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Ugly Stocks, Great Opportunities

Tim Hanson
December 22, 2007

Value investing is one of the most successful money-making strategies in the market. Master investor Warren Buffett, for example, has earned greater than 20% annualized returns for the past 40 years by buying good companies when they're cheap.

Unfortunately, companies often get cheap for a reason: Something may be wrong with them.

The ugly
One of Buffett's best investments was taking a major stake in Coca-Cola (NYSE: KO  ) in the fall of 1988 -- in the aftermath of 1987's Black Monday crash, when most analysts thought Coke's growth prospects looked dim.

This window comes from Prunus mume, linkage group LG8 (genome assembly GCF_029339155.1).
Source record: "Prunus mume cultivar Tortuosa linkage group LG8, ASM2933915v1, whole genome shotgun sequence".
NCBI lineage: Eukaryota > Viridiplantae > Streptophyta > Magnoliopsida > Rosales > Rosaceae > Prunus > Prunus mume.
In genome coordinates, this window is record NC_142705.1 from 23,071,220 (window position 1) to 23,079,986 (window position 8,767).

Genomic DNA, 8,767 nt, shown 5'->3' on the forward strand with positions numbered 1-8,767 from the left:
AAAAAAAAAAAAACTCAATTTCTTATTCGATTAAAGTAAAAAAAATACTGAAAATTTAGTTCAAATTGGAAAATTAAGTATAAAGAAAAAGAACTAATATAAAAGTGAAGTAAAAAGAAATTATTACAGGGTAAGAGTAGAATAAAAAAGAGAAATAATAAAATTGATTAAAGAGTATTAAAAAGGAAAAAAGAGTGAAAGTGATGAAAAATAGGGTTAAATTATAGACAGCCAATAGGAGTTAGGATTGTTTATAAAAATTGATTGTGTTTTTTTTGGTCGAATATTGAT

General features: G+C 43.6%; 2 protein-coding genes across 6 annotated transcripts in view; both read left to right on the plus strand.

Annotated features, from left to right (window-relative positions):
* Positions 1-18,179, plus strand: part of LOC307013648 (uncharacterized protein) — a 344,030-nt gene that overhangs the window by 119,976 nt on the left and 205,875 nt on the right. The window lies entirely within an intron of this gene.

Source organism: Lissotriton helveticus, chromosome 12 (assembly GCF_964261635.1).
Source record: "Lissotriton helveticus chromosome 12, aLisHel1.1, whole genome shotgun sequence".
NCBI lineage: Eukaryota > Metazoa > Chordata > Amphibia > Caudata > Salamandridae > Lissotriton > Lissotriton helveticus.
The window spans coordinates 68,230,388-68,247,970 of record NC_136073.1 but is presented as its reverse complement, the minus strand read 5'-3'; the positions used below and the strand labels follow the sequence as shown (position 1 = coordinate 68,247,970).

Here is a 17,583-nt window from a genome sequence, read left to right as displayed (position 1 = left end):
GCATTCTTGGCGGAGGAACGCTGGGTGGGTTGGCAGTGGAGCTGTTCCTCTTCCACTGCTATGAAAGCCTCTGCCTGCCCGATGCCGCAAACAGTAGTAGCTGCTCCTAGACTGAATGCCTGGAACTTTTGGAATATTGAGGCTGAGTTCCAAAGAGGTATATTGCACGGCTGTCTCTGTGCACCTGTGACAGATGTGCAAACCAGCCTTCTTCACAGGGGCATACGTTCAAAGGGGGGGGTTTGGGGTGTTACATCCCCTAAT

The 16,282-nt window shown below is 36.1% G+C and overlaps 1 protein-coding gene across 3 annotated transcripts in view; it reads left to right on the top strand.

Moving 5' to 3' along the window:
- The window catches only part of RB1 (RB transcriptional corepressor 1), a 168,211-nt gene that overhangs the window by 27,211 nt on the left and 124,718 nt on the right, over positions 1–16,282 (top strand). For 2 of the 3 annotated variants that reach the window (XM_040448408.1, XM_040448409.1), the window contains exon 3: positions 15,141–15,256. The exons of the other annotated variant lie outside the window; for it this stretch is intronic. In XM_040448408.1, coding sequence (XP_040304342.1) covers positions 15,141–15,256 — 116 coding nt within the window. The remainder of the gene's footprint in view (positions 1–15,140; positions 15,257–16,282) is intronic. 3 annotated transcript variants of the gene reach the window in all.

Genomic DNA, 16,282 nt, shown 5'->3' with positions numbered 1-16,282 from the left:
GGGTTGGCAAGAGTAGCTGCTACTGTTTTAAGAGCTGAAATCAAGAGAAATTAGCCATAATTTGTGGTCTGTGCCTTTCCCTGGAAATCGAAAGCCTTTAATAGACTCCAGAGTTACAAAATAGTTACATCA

Since 1988, Buffett's investment in Coke has earned impressive 16% annualized returns. But the company struggled along the way -- in recent years analysts began doubting the brand's power and growth prospects. Yet since November 2005, you could have bought Coke and earned 50% returns in just two years' time!

Motley Fool Inside Value lead analyst Philip Durell was among the few who didn't think the market could keep such a great company down for long. He recommended the company to subscribers in the January 2005 issue, for many of the same reasons Buffett bought in 1988. Coke's situation was just (but not too) ugly enough to get you a great price on a good company.

The same could also be said for the public relations difficulties facing Wal-Mart (NYSE: WMT  ) , the credit crunch fears that have waylaid retail bank behemoth Bank of America (NYSE: BAC  ) , or the energy price volatility that keeps causing drops in Chesapeake Energy (NYSE: CHK  ) , Nabors Industries (NYSE: NBR